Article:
Before You Can Eliminate Agile and DevOps Bottlenecks, You Need to Identify Them | TechWell

Before You Can Eliminate Agile and DevOps Bottlenecks, You Need to Identify Them

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Sometimes, finding the myriad roadblocks that might be slowing down your testing, QA, or development efforts within your software team can be just as difficult as actually solving these problems. There are some common bottlenecks that plague most organizations, but for the most part, you need to invest time and effort into discovering what’s holding you back.

Why put so much effort into identifying these problem areas? Agile and DevOps, which now dominate software development, lean on continuous integration, continuous testing, and continuous deployment. Because of that, anything that might break this iterative and continuous cycle could throw everything out of whack and stunt your team’s growth.

Tanya Kravtsov, a director of QA at Audible, recently spoke to StickyMinds about the process of identifying bottlenecks and outlined why you need to highlight them as early and often as possible.

“Any manual process in the software development lifecycle prevents the continuous build, test, deploy cycle and will either extend the time-to-market or will keep growing the technical debt due to insufficient testing,” Kravtsov explains. “Identifying these ‘weakest links’ or bottlenecks is a critical step in achieving agility.”

She suggests some common tools to identify gaps in your processes, including monitoring, logging, reporting, and analytics tools. These help shed light on critical data for application usage and performance, test frameworks, and customer feedback.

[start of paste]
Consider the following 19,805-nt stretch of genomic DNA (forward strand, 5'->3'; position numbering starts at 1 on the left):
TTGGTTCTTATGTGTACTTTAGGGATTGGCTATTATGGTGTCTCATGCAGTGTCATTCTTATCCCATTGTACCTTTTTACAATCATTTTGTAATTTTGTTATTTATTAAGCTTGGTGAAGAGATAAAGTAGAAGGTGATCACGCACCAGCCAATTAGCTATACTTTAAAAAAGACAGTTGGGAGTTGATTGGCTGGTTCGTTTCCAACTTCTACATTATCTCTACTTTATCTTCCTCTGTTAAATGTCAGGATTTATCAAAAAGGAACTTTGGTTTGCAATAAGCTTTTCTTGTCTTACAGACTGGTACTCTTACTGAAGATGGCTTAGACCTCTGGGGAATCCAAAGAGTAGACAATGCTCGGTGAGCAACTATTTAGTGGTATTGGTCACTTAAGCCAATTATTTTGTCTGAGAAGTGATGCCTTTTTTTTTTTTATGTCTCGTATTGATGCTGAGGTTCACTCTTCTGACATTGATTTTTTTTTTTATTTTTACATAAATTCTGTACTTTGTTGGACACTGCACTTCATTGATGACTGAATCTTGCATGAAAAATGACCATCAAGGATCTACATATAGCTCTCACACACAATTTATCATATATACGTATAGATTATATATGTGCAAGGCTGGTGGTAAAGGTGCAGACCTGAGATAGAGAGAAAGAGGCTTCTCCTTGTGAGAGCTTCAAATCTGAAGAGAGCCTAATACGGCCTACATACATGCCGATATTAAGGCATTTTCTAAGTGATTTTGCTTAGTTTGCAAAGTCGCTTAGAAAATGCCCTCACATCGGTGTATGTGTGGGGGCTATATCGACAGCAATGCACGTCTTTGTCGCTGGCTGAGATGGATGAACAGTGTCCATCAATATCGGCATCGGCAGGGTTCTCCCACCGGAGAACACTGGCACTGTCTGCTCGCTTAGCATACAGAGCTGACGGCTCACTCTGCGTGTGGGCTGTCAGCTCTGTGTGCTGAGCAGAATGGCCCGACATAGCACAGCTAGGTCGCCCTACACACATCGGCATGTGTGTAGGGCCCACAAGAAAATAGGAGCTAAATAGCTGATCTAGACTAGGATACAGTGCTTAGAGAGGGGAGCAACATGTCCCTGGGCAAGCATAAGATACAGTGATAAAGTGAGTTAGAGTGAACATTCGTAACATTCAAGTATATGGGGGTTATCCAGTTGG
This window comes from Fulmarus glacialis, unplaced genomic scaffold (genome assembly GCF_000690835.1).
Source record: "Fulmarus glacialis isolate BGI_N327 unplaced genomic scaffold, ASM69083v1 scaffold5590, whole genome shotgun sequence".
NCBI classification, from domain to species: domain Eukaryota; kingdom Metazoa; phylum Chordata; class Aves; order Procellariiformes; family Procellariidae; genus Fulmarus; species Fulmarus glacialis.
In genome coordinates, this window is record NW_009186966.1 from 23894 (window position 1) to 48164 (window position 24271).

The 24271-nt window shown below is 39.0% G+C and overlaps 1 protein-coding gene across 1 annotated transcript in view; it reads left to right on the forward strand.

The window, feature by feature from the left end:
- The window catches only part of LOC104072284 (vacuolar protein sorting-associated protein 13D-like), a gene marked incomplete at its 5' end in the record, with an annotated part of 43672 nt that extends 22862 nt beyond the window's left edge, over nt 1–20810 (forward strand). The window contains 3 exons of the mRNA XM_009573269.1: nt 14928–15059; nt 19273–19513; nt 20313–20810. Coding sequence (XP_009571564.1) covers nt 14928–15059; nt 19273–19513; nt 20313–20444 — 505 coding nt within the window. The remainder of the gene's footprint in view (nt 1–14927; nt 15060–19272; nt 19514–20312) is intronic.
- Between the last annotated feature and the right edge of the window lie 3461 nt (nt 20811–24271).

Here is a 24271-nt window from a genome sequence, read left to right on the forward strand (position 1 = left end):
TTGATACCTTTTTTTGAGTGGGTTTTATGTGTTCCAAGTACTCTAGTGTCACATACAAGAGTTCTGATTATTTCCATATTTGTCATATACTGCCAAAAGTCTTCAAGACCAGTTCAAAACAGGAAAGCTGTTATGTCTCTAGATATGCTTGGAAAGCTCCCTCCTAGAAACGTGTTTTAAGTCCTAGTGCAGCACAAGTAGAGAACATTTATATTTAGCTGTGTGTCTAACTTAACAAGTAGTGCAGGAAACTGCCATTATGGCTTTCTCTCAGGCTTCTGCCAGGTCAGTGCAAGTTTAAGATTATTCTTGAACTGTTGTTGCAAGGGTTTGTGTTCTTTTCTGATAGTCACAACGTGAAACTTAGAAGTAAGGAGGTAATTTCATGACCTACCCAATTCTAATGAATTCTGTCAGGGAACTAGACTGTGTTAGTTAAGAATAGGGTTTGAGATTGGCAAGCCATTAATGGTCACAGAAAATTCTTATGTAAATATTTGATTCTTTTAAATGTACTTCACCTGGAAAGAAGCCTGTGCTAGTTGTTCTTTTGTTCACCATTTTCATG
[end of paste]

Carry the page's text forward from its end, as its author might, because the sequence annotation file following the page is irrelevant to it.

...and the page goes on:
However, one of the most critical bottleneck-killers is the smart and consistent use of test automation. Removing manual testers from some of the more tedious activities and gathering more data through automation allows you to collect that feedback and better understand what’s working and what isn’t. It gives testers more time and developers a better idea of overall quality.

Beyond the expected, common bottlenecks—data discovery, generation, subsetting, masking, and cleanup—Kravtsov continues to hammer home that anything previously thought to be manual-only can cause major problems.

“The most difficult bottlenecks to find are the ones that historically [had] been done manually and are assumed to require human intervention, like an approval step that requires a physical sign-off from the manager, or test results analysis and defect logging,” she continues. “However, any of these can be automated to an extent provided proper process documentation and understanding.”

Before you can fix all of your testing and development problems, you need to have a solid understanding of what they are and how they got there. Identify your bottlenecks, and from there, you can start your journey to better quality, speed, and efficiency.

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